What this means is that one can fulfill the ideal of human life while doing ‘nothing’ by worldly standards. It means that the endless struggle, striving, craving and distraction of human life is not the final word. To know the finality, the telos, of one’s existence is far beyond being useful, valuable, or meritorious; instead it recasts and reshapes the entire landscape of use, value, and merit. Thus a practice which the world has cast aside nonetheless stands in rebuke of worldliness and prevails.

More to life

Melancholics are motivated by a sense that there must be more to life.

More than what is on offer, more than what is accepted within the range of ‘normal’ or ‘ordinary’ life.  For me this sense translated into a fascination with mysticism, and I spent my late teenage years and my early years at university reading every strange philosophical and esoteric religious text I could get my hands on.  I steadily worked my way through the relevant section of the university library: Zen Buddhism, Tibetan Buddhism, Daoism, Vedanta, Sikhism, Sufism, Christian mysticism – Orthodox, Catholic and Heterodox.

I was looking for something particular in each of these books, and found in them the outlines of a methodology or set of guidelines that promised – in varying terminology – a better way of being, a solution to life’s existential conflicts, and freedom from the oppressive weight of everyday reality.

These texts each pointed to an objective albeit transcendent reality;  something beyond mundane human experience, yet immanent everywhere just beneath the surface.

The consistent message of these various mystics is that this transcendent reality is more real, more true, than our daily lives, and that to find true virtue, peace, and happiness we ought to turn our attention to this transcendent reality and diminish our reliance on and preoccupation with mundane reality.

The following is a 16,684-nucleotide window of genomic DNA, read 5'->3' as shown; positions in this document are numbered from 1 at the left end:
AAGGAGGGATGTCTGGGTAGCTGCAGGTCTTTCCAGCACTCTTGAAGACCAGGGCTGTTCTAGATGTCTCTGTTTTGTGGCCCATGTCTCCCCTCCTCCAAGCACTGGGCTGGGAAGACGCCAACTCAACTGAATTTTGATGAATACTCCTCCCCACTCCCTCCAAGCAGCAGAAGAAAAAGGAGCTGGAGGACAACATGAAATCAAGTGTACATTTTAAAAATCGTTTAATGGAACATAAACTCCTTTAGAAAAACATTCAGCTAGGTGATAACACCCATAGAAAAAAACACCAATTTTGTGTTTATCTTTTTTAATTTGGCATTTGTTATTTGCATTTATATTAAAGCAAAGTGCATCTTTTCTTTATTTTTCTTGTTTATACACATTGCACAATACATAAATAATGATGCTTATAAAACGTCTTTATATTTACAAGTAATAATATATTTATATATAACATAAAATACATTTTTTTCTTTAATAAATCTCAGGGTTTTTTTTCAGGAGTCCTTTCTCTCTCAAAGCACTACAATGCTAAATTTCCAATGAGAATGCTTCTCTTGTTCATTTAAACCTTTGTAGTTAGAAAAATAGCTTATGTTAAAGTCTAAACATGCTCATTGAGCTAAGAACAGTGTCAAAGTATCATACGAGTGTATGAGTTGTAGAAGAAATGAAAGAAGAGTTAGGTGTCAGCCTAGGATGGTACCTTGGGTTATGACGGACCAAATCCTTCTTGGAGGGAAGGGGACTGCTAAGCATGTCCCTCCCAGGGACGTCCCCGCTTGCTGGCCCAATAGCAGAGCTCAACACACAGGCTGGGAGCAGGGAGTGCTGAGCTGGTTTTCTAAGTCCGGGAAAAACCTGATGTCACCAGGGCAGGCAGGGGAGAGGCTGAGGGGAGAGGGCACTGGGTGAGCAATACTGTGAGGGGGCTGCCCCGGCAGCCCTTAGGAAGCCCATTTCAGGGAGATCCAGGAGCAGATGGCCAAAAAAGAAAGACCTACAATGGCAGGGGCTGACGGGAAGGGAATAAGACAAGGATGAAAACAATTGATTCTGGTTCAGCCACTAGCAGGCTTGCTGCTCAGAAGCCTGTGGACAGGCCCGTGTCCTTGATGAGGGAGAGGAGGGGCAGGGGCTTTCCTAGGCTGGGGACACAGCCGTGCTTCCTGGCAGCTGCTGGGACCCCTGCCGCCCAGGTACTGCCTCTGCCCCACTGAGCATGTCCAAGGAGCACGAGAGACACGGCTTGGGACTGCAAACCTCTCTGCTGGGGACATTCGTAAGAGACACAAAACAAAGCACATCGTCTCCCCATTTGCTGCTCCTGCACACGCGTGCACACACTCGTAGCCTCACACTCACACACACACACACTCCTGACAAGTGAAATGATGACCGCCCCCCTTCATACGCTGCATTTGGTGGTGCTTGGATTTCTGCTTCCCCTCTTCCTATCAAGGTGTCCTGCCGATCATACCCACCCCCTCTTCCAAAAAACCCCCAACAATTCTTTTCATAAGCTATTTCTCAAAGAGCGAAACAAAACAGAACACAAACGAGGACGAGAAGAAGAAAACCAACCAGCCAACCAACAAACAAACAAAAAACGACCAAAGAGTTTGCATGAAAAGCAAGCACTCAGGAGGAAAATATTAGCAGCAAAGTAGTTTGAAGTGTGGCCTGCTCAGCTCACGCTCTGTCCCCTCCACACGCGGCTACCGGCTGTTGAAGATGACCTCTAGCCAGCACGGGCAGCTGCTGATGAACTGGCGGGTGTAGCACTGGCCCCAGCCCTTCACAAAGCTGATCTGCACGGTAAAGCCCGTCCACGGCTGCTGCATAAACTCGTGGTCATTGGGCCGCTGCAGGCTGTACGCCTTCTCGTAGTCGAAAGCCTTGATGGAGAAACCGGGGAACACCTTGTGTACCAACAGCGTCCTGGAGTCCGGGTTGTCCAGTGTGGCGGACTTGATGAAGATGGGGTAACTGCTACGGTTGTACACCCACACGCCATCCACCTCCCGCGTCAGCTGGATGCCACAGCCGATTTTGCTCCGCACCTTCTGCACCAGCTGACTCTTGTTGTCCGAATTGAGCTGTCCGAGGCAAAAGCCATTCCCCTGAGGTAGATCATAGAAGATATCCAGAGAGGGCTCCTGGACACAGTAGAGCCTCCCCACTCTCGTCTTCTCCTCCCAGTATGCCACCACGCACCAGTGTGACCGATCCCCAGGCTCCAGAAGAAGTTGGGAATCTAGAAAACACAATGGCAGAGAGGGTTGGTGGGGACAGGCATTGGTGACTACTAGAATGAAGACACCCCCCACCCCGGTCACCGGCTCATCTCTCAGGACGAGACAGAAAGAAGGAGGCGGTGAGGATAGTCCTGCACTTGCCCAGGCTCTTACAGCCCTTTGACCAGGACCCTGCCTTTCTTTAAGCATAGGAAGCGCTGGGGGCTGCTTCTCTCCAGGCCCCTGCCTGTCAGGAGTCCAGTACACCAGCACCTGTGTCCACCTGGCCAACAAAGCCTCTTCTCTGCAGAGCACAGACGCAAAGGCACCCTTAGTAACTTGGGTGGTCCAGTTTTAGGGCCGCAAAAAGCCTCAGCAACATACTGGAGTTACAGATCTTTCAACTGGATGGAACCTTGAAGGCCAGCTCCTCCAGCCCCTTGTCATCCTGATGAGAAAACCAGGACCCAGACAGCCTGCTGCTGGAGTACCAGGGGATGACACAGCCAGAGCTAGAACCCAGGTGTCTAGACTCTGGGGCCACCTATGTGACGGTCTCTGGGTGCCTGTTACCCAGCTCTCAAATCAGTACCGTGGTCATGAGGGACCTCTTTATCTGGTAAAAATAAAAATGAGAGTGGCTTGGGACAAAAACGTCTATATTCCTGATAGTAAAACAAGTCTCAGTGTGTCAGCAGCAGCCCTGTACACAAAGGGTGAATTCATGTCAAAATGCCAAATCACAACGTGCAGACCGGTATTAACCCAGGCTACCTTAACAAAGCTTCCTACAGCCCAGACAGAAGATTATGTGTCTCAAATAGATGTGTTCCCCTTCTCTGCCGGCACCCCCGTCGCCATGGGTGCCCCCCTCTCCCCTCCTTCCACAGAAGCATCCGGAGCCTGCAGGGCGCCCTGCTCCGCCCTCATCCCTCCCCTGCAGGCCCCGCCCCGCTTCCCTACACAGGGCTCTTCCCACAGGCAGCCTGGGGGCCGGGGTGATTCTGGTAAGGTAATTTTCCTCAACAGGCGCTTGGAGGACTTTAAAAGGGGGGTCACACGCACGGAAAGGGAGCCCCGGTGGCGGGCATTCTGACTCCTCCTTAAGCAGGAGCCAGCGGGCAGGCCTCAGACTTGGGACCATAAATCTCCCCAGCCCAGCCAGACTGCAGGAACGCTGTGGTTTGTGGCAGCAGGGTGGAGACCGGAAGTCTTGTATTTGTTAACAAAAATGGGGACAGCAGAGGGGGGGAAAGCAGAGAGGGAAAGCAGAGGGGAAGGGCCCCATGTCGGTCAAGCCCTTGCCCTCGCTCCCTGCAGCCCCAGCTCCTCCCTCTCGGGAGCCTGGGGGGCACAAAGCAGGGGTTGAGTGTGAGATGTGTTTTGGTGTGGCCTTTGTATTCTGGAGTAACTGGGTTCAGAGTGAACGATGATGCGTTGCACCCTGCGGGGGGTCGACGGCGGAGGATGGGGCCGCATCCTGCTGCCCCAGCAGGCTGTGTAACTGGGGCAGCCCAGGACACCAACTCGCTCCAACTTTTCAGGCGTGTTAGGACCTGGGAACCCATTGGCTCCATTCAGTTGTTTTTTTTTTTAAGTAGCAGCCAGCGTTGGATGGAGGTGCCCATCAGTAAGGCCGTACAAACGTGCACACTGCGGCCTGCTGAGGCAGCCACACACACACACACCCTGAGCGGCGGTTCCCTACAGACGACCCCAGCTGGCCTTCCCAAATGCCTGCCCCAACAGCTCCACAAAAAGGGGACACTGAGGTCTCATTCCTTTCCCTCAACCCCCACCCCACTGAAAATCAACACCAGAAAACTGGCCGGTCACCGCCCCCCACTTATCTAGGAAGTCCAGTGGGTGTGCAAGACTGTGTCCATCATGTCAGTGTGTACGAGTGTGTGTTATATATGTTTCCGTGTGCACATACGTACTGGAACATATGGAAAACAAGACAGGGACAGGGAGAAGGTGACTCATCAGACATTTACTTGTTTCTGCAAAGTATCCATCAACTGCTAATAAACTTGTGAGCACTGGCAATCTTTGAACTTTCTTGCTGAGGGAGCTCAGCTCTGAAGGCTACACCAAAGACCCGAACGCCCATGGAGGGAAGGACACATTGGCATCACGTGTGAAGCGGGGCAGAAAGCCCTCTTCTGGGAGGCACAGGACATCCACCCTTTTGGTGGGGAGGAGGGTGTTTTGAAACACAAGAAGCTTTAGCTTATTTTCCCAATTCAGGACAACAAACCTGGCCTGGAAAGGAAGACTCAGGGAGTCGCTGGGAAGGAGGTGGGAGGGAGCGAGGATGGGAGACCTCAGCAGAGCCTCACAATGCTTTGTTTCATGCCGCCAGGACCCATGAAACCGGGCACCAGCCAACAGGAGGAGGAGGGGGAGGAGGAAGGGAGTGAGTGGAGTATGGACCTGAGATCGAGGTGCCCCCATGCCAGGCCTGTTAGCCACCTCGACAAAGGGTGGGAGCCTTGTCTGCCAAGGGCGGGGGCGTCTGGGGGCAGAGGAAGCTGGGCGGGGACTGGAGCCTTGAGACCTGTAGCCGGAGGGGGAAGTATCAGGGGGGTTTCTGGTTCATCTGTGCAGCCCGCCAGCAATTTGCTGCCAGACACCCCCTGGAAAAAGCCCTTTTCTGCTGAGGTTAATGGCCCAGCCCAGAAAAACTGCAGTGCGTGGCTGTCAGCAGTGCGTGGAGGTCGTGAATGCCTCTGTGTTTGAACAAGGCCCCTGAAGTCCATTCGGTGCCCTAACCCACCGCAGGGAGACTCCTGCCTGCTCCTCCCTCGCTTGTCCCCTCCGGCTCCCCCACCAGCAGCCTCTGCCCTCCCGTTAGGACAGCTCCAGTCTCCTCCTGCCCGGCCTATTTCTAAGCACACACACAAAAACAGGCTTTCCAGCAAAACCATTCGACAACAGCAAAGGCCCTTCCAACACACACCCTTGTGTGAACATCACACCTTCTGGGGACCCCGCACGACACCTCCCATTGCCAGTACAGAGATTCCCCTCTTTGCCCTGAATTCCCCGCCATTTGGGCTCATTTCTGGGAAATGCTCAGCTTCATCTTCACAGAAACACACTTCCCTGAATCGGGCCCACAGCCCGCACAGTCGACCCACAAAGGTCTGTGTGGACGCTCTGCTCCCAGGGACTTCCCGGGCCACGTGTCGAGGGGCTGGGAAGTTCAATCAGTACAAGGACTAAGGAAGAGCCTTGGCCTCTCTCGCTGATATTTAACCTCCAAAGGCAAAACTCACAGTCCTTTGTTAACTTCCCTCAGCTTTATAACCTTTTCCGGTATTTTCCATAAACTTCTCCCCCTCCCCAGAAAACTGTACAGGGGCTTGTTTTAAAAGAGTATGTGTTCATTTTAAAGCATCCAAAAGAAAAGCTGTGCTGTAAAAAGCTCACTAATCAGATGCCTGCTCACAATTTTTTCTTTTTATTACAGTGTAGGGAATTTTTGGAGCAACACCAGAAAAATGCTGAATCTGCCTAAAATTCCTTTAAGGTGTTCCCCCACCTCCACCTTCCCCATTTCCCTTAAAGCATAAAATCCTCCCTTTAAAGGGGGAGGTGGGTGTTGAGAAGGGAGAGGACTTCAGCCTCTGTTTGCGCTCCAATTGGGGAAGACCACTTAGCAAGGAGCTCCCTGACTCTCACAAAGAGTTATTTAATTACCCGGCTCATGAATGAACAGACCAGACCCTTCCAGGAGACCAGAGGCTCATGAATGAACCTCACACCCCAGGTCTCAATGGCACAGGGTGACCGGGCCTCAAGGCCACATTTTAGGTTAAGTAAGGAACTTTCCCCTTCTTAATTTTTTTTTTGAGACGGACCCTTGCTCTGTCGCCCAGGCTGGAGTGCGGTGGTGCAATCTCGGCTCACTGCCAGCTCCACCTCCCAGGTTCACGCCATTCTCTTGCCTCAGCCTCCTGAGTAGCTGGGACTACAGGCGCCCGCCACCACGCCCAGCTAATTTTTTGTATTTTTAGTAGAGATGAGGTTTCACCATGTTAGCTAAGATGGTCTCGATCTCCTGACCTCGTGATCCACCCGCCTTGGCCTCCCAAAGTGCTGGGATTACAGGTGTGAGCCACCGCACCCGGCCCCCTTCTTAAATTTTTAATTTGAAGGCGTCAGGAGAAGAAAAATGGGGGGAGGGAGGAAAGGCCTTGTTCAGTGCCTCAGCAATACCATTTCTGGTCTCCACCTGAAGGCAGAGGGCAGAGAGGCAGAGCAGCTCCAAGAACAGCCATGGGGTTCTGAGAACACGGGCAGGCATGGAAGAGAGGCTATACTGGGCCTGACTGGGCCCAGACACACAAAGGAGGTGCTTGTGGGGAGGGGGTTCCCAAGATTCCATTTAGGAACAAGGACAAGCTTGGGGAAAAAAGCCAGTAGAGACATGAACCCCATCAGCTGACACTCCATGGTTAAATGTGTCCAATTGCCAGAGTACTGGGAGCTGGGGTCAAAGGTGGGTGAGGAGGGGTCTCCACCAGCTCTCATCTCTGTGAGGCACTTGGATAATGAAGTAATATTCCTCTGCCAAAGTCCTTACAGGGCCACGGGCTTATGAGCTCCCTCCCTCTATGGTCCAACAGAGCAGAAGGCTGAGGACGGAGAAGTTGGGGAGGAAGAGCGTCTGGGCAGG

Ethics and morality fits into this schema largely because excessive desires for worldly things are incompatible with an appreciation for the transcendent reality.  At the same time, there is a salutary aspect to this transcendent reality, suggesting a relationship between it and a balanced, virtuous life.

But the problem with this transcendent reality is that it is, from a worldly perspective, utterly useless; more useless than the virtue with which it is associated; more useless than the sages, philosophers and saints who devoted themselves to it.  It is too great to be useful, too rich to meet any particular human need.  In that sense, you can get by without it. It won’t make you money, it won’t help you find food, it won’t convince others to lavish you with praise and adulation.

It is precisely because of its uselessness, its being beyond use, that it is worth attending to.  We cannot employ it for a purpose, in fact it takes away our purpose and makes our worldly aims seem utterly petty and trivial, yet because of this it is worthy to shape and develop us.  In a world that is overwhelmed with utility, purpose, and occupation, this transcendent reality seems as empty and clear as the sky.  That is why it ought to be our foundation and our goal, that is why it alone can be the burden that enlightens rather than weighing down.